I wonder what all of those friendly white folks in Gurabo think of this
    39% European. I'm guessing it won't bother them at all. We just took a group to our teacher plus children to the rui Merengue- two buses full and the staff wondered what country we were coming from.

  8. #17
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    Quote Originally Posted by CristoRey View Post
    I wonder what all of those friendly white folks in Gurabo think of this
    That's easy: where were the people of National Geographic? They say they will test the Dominican population and then avoid the second most densely populated part of the country as if it had the plague. lol

    They basically missed the Cibao Valley, especially where most of the people live. lol With the exception of San Francisco de Macoris, everywhere else they went was along the coast, in Samana, and in the Central mountains. Did they not know that the bulk of the Cibao population is concentrated in the valley within the Santiago-San Francisco-La Vega triangle? What were they afraid of? On top of that, the Cibao is the only region where most of the provinces had zero contribution. More than half of the provinces of each other region had samples in the study.
    They did went to Sosua. I do have to wonder if the people 'assigned' to Sosua were men... ahem, ahem. I'm sure they got to know the DNA samples very well over there. I wonder if they paid with the DNA report instead of money.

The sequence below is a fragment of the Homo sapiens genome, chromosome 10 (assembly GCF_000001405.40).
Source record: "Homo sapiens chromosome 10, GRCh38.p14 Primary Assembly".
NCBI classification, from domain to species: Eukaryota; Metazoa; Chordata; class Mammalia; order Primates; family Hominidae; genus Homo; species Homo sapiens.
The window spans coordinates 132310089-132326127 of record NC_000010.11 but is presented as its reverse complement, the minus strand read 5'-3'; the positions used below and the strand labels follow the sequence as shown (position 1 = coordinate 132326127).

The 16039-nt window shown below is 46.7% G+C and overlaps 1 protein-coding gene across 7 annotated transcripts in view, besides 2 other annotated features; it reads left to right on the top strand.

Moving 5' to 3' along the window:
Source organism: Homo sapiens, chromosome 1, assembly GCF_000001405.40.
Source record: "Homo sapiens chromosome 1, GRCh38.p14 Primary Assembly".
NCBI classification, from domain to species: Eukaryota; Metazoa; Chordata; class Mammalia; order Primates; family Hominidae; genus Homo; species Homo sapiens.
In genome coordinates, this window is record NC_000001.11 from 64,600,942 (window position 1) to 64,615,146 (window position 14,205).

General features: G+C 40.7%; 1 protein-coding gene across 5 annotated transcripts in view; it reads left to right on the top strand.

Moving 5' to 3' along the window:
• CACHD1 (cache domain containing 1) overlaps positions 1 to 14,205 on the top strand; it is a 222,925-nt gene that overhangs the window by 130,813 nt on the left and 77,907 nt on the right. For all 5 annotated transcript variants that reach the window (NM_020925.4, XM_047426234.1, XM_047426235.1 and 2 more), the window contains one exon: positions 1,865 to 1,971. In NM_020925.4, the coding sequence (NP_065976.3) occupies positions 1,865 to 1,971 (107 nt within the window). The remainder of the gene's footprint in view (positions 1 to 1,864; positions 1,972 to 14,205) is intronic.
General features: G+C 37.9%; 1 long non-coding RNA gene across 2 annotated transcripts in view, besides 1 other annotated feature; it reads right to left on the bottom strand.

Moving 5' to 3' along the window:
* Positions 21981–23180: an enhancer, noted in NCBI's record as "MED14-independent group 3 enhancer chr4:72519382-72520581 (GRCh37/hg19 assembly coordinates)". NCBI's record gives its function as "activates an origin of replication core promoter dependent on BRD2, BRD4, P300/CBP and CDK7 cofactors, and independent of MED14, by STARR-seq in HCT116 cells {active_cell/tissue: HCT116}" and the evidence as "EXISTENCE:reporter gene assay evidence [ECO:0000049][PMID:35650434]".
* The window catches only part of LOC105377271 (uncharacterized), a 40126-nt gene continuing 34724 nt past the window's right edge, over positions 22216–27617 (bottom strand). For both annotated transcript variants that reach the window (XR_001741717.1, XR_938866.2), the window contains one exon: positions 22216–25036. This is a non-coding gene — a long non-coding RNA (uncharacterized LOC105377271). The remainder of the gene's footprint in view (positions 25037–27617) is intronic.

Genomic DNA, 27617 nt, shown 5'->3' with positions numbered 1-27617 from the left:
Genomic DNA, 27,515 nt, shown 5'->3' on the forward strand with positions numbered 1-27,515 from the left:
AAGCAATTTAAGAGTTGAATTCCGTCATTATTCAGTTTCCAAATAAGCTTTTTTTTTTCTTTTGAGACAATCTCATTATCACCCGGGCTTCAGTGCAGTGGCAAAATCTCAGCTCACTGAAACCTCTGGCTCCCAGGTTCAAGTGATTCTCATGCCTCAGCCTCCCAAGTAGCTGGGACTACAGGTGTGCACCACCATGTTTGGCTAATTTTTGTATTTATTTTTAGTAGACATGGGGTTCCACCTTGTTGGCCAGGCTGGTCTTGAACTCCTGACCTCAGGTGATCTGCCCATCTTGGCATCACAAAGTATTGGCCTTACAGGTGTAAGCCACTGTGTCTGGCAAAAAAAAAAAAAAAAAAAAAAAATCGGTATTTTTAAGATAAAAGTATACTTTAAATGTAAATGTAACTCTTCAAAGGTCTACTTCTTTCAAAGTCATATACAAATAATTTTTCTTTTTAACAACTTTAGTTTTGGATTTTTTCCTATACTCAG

In the other regions they got most of their samples (40 per place by the way) mostly in places of high population density, which makes sense.
    Last edited by NALs; 07-06-2016 at 11:00 PM.

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  9. #18
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    Another thing that is simply crazy is how can it be possible for the 'average people of' Bani to be on average more than half afro while Azua is about a quarter afro? Azua isn't quite known for being considerably light skin, while Bani is probably the whitest town of any significant size in the entire southern region.

    How is that possible? Just how?

    Did they actually went to Bani and Azua? Really?

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  10. #19
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    I bring this map from another forum.

    Each black dot represent the 25 places where the National Geographic team collected 1,000 DNA samples (40 per place of people that claimed to be Dominican of two Dominican parents and four Dominican grandparents, and that had been living in the place for at least 10 years).



    Larger size: https://s25.postimg.org/xm7ctathb/Mapa_RD.jpg

    For the sake of making sense of it all, lets assume that the Vega Real of the Cibao Valley (the second most densely populated part of the country) was facing some disease epidemic when they were collecting their samples, because otherwise it makes no sense!

    They did it right in the southern parts of the country. I wonder what happened when it was time to get a representative sample of the northern population.

    In the article they also claim that this is the largest DNA test ever done in the DR, when in reality the largest was done by Dr Álvarez Perelló in the 1950's. He had over 9,000 blood samples, not the 500-something they claim in the Diario Libre article. He says it in the article he published roughly half a century ago:



    Larger size: https://s32.postimg.org/7ms163tx1/Perello.jpg
    Last edited by NALs; 07-06-2016 at 11:36 PM.

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  11. #20
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    Quote Originally Posted by NALs View Post
    I do have to wonder if the people 'assigned' to Sosua were men... ahem, ahem. I'm sure they got to know the DNA samples very well over there.
    Indeed, one need wonder as my DNA could have easily been (accidently) taken while
    collecting saliva samples from the local women of Sosua